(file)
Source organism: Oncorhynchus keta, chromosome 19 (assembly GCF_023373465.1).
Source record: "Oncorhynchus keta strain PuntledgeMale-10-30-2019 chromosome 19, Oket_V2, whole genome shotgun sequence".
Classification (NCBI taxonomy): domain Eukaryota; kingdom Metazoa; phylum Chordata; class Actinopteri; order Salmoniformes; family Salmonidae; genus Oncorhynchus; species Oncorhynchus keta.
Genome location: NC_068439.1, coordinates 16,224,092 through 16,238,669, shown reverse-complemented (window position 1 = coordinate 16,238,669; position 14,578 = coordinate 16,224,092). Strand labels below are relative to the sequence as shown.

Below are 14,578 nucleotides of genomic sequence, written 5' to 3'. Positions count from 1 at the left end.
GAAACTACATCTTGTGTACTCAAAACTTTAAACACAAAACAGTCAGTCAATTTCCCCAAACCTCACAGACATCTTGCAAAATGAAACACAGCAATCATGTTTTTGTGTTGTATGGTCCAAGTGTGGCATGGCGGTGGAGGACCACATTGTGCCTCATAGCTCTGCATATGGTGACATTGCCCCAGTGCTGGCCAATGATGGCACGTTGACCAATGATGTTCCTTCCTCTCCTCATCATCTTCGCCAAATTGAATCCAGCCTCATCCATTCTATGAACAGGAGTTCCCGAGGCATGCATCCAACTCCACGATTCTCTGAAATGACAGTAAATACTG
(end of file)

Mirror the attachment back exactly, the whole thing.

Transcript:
Source organism: Oncorhynchus keta, chromosome 19 (assembly GCF_023373465.1).
Source record: "Oncorhynchus keta strain PuntledgeMale-10-30-2019 chromosome 19, Oket_V2, whole genome shotgun sequence".
Classification (NCBI taxonomy): domain Eukaryota; kingdom Metazoa; phylum Chordata; class Actinopteri; order Salmoniformes; family Salmonidae; genus Oncorhynchus; species Oncorhynchus keta.
Genome location: NC_068439.1, coordinates 16,224,092 through 16,238,669, shown reverse-complemented (window position 1 = coordinate 16,238,669; position 14,578 = coordinate 16,224,092). Strand labels below are relative to the sequence as shown.

Below are 14,578 nucleotides of genomic sequence, written 5' to 3'. Positions count from 1 at the left end.
GAAACTACATCTTGTGTACTCAAAACTTTAAACACAAAACAGTCAGTCAATTTCCCCAAACCTCACAGACATCTTGCAAAATGAAACACAGCAATCATGTTTTTGTGTTGTATGGTCCAAGTGTGGCATGGCGGTGGAGGACCACATTGTGCCTCATAGCTCTGCATATGGTGACATTGCCCCAGTGCTGGCCAATGATGGCACGTTGACCAATGATGTTCCTTCCTCTCCTCATCATCTTCGCCAAATTGAATCCAGCCTCATCCATTCTATGAACAGGAGTTCCCGAGGCATGCATCCAACTCCACGATTCTCTGAAATGACAGTAAATACTG